+ ICO Investigated Law Firms Over Reported Breaches

According to data obtained through a Freedom of Information request, the UK’s Information Commissioner’s Office (ICO) investigated 173 law firms in that country regarding reports of Data Protection Act (DPA) breaches.

Following a series of breaches, the Information Commissioner last summer issued a warning that law firms need to do more to make sure that client data are secure. In addition, the Law Society, a professional organization, issued a practice notice last year warning that using cloud services could violate the DPA.

[Note: Law Firms aggregate the most sensitive data from many of their clients…IP, Patent, Merger and Acquisitions, etc.  Their networks historically have not been well protected, and law firms are increasingly suffering serious breaches in the US. This is an important area that needs to be addressed.  Law firms and accountancy practices are prime targets for criminals. Not only do they contain a lot of personal data but many of these firms work on behalf of their corporate clients to help them file patents etc. So if your organization relies on these services of these firms make sure you check their security before criminals do.  Don’t accept their assurances that their systems are protected.]



+ Millions of Health Records Compromised Over Past Four Years

A study published in the Journal of the American Medical Association (JAMA) says that between 2010 and 2013, data breaches compromised more than 29 million health records. The information was drawn from a government database of breaches that included unencrypted health data. The researchers looked at 949 breaches that occurred during that period; they did not include incidents that affected fewer than 500 people.

[Note: This report does not even cover the large number of records that remain on paper because of the perverse effects of HIPAA.  These records are not covered by HIPAA and we may never know about breaches of these records.]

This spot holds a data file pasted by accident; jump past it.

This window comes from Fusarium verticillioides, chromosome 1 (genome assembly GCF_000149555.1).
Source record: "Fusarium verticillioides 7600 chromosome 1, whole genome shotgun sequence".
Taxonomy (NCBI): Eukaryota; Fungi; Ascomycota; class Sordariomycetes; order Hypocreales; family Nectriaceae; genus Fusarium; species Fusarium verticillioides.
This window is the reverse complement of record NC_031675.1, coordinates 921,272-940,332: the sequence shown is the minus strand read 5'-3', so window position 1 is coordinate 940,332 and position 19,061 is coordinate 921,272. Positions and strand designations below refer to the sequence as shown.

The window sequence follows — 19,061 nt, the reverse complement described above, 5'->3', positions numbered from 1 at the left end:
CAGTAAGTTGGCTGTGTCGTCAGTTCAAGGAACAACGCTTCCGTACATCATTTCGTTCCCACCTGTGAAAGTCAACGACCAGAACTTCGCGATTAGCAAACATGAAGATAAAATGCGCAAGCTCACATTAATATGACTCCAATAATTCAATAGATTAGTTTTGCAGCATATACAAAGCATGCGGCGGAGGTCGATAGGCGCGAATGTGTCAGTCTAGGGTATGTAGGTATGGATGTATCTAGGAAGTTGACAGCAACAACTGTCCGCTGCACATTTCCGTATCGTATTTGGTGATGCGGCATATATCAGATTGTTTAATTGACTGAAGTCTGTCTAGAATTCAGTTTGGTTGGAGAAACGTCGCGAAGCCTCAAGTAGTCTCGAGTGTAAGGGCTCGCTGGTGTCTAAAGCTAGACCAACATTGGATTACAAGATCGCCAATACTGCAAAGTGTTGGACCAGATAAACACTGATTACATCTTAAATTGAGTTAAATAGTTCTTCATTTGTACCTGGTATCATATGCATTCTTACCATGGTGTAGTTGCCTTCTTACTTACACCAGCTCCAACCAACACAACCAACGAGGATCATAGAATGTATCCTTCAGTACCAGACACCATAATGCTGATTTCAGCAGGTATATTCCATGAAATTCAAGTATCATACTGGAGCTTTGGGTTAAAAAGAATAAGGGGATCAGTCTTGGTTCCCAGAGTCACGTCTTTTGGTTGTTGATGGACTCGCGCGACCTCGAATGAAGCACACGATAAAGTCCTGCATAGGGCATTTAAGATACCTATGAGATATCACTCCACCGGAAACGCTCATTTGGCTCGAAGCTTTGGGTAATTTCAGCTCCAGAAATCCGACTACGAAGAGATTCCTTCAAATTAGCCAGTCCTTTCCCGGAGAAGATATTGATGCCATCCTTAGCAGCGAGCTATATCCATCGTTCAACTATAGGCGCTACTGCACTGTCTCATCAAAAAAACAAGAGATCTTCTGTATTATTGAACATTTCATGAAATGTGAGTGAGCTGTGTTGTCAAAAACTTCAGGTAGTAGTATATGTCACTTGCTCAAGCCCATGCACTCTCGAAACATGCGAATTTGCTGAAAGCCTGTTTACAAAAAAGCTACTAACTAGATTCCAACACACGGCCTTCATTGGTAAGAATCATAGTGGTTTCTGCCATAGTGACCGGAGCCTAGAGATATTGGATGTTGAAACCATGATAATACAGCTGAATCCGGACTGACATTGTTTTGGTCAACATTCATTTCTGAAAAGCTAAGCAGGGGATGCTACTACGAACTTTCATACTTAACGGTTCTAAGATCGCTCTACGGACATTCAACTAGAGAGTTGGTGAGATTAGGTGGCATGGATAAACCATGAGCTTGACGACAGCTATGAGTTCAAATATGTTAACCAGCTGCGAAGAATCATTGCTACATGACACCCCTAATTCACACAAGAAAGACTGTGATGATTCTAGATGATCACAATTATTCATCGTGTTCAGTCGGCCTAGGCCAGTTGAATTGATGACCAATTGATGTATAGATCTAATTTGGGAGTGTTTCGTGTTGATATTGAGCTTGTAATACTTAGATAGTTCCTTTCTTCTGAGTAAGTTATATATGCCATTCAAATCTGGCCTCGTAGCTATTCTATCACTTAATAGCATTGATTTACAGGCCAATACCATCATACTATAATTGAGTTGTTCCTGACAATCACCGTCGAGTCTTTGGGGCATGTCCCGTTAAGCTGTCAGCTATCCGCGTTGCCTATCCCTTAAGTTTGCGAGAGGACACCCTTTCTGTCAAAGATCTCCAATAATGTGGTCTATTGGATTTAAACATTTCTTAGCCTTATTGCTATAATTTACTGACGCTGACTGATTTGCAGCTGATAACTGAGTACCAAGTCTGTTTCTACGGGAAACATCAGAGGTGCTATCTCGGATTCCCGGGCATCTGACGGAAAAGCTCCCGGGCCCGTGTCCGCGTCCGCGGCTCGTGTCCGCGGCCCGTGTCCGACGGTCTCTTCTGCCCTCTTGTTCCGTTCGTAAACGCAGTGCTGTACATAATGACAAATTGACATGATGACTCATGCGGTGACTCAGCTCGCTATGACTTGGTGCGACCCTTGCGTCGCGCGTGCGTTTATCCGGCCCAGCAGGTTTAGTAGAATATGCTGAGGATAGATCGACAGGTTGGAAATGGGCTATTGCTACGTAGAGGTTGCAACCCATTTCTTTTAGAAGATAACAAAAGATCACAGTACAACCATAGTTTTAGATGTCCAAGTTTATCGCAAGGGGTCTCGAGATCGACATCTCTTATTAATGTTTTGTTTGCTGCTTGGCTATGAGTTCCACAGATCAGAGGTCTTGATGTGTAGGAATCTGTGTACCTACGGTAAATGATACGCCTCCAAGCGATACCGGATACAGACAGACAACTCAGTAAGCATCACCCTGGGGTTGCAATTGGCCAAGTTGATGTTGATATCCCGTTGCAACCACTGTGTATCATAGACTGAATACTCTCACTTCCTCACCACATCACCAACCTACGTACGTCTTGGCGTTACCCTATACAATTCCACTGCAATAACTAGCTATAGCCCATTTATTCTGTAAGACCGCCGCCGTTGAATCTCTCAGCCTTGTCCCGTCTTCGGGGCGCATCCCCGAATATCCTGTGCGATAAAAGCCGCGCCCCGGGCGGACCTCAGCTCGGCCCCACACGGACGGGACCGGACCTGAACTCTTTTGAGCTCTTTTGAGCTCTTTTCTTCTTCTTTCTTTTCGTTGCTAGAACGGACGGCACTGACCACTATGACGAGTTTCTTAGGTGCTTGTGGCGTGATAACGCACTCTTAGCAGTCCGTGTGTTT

+ Why Standardized Threat Data Will Help Stop the Next Big Breach

Adopting industry standards for threat intelligence will reduce a lot of the heavy lifting and free cyber security first responders to focus on what they do best….  The good news is that there are emerging standards out there. Two of the best known standards are protocols developed with MITRE and the US Department of Homeland Security to improve how cyber threat information is handled: STIX (Structured Threat Information eXpression) and TAXII (Trusted Automated eXchange of Indication Information). By using data converted to standardized STIX and TAXII formats, security practitioners can rapidly answer questions around current threats, how they act, who is responsible and the course of action based on standard categorie



+ Special Report: 50 Years of Moore’s Law

Though Gordon Moore didn’t descend from a mountain 50 years ago with a tablet in each hand, his prophecies about the future of electronics have most definitely become canonical. The ideas that were later distilled into what we now refer to as Moore’s Law presaged the breakneck pace of advancement that lets us do more with today’s tablets than could be done with a room-size mainframe. In this special report, we look at Moore’s organizing principle from several angles, delving into why the streak has endured and what we’ll do when it ends.



+ RTF and DOC Files Used in Majority of Targeted

Analysis of attack trends in 2014 reveals that tainted .RTF and .DOC files were employed in the majority of email-based targeted attacks, for a combined 46% of malicious doc types, according to a new study. 2014 also saw further refinements in…



+ 5 Cyberwar Threats Worth Watching



+ (ISC)² Workforce Study: As Threats Evolve, Security Professionals are Concerned About